Anyway, as we worked our way through the country, we did sample some of the regional specialties I had noted down from my pre-trip research and our guidebook outline. All nice, some quite exotic… I’ll let the pics tell the story from here:
Saigon We never really scratched the surface of Saigon cuisine. When you’re staying in the District 1 backpacker area, there are streets full of restaurants to choose from, but most specialise in Western and other foreign cuisines! Once you down a couple of ‘happy hour’ beers, it takes quite an effort to get transport out to some other area that is likely to have mostly authentic local food, so you settle for something close by. We didn’t strike any extraordinary Vietnamese food in District 1. It’s no doubt there – but where?
Com stall, Saigon. These places appear at lunch time, then disappear until evening, like drawers sliding in and out of the wall.
This marinated pork and rice dish with the ubiquitous pickled carrot and daikon on the side is typical of the sorts of dishes served up by the com stalls…
…as is this chicken dish. Price around $1.50
Can Tho, Mekong Delta The local specialty our tour guide recommended was Elephant Ear fish, which is deep-fried whole then mounted upright on a special plate. You slice off pieces of fish, wrap it in rice paper with fresh greens and sauces, and yum – nice. The fish itself is white-fleshed, but rather bland.
(Thanks to Shai for the pics – I neglected to take any)
Nha Trang Seafood is the big attraction in the restaurants of Nha Trang. We were not impressed with the quality of the food generally, but one of the managers of our hotel put us on to a great restaurant just hours before we left – the Kirin. Best seafood we had in Vietnam. No pics, unfortunately.
The only food pic I took was over breakfast:
‘American breakfast’, Nha Trang
Hoi An Something of a food centre, with three famous regional specialties: White Rose, Cau Lau and Banh Xeo.
Hoi An’s famous ‘White Rose’ – a type of shrimp dumpling…
…and equally famous Cau Lau (noodles with crispy pork croutons)
Another Hoi An speciality – ‘Banh Xeo’ (country pancake)
Breakfast baguette, Hoi An…
…and a crumb shot for the breadheads (you know who you are – hi guys)!
Fried pork spring rolls, Hoi An…
…and the mains, stir-fried duck with ginger and garlic and onion: price $3.20
Our favourite dish of the trip – water spinach! You get this all over Vietnam, sweated in oil and garlic. So good, we’re going to try growing it at home.
Hue Another food centre. One specialty is Bun Bo, a spicy Hue take on pho. I had some at a local street stall for breakfast. Very nice, but the chillies were pretty fiery – a bit of a challenge at 7.30am. I’d have preferred to have it later in the day (according to local advice, the best and freshest Bun Bo is served only until around 10am).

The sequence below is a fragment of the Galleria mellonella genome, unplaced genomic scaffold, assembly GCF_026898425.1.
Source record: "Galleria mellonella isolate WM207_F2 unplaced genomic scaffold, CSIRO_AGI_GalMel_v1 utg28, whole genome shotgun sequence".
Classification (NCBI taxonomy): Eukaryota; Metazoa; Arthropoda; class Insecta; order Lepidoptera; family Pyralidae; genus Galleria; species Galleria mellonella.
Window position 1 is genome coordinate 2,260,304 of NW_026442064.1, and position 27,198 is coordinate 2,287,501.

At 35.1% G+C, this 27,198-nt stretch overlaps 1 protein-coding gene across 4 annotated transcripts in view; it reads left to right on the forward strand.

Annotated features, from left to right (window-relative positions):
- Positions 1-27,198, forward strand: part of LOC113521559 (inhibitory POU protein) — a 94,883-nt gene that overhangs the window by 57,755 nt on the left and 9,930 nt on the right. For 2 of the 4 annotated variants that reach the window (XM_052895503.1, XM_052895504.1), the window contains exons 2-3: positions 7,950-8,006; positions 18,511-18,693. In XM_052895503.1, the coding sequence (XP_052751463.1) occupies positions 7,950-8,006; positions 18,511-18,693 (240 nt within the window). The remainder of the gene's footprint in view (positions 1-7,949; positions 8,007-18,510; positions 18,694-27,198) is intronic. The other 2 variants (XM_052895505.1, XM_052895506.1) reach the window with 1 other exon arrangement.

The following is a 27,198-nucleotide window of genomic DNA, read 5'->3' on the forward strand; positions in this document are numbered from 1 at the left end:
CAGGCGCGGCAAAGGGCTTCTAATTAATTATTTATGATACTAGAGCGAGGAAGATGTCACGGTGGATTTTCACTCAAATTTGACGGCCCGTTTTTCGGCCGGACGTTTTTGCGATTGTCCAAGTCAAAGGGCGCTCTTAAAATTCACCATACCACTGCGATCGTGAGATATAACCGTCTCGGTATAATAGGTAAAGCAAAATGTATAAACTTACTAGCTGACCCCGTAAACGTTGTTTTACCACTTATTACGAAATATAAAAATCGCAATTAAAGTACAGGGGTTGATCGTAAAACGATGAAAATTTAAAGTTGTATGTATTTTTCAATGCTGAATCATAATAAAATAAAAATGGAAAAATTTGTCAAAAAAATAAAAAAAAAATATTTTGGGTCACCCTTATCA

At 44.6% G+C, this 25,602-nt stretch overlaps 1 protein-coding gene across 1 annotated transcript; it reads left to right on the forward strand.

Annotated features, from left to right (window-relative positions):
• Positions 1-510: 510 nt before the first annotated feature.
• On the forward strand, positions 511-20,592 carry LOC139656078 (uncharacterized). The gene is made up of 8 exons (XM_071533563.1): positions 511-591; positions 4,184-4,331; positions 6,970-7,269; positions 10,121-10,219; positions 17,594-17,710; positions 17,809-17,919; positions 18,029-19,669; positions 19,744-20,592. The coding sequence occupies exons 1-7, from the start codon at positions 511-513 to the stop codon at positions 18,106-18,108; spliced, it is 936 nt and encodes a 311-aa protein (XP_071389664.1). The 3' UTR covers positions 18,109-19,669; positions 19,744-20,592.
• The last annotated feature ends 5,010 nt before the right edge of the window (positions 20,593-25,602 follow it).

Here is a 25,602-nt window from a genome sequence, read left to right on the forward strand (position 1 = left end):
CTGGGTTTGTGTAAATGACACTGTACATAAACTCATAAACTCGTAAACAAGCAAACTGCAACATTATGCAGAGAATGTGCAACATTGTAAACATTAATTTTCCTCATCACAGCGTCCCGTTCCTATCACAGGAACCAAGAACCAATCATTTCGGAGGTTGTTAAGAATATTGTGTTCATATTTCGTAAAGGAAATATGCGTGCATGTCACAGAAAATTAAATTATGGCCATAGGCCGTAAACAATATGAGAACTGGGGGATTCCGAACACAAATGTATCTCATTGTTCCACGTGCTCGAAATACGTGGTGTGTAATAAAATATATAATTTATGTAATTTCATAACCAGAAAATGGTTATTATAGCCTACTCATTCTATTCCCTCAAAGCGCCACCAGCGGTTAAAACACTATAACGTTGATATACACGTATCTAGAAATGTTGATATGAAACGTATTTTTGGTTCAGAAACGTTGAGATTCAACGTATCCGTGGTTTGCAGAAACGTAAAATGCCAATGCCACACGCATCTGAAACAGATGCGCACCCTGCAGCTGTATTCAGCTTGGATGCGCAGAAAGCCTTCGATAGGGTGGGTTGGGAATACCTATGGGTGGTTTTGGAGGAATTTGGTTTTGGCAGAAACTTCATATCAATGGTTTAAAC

Some of Hue’s other specialties are the most exotic we came across in Vietnam – see below.
A Hue speciality: Banh Beo (rice cake with beaten shrimp topping)…
…and in close-up
Another Hue specialty: Banh Nam (rice cake with shrimp pieces wrapped in banana leaf)…
…and when the banana leaf is unwrapped – voila! The most exotic creation we came across in Vietnam.
Danang We were in Danang only a few hours, waiting for a flight back to Saigon. We had one of our best meals of the trip here!
Mixed seafood noodles, Danang
The Markets! It would be remiss in assembling a summary of my eating experiences in Vietnam not to mention the magnificent fresh raw produce that is delivered daily to markets all over the country. There are great food markets all over Asia, but Vietnam’s are really something special. The diversity of the produce is unparalleled in my experience, and the quality is outstanding. Puts our limp, tasteless, cold-stored Woolworths and Coles crap to shame. As mentioned in a previous post, I had the best pineapple of my life in the Mekong Delta, and my partner bought some passionfruit at the market in Hoi An that was just bloody astonishing: large, fleshy, juicy and utterly delicious. Fruit just doesn’t get any better.
Drinking I only had two alcoholic beverages in Vietnam:
1. Rice wine with preserved snake and scorpion. Not bad, actually, but it’s not gonna make it on to Robert Parker Junior’s tasting list – novelty value only.
2. Beer! And a lot of it – this was the pissiest trip I’ve been on since my Big Trip to Europe and Asia in my twenties. How can you resist when ‘happy hours’ last 4 hours (or more) and a nice long cold Saigon Green sets you back 50c? Well, the answer is you can’t!
There are some good regional brews further north (eg: La Rue, and Hue’s Huda).
But the star of the show, and an experience not to be missed, is the ‘fresh beer’, or bia hoi. Originally introduced by the Czechs (who have a lot to answer for), this beer is brewed in 24 hours, and has to be drunk in the next 24! It’s hand-pumped from kegs delivered daily and immediately packed in ice, and I have to say it’s surprisingly quaffable – especially at 25c per glass. An outstanding bargain.
Owner of Cafe 43, Hoi An, pumping out yet another ‘fresh beer’…
…and here’s the brew in close-up. Shame I adjusted the focus incorrectly, but in my defence, I’d had a few of these babies.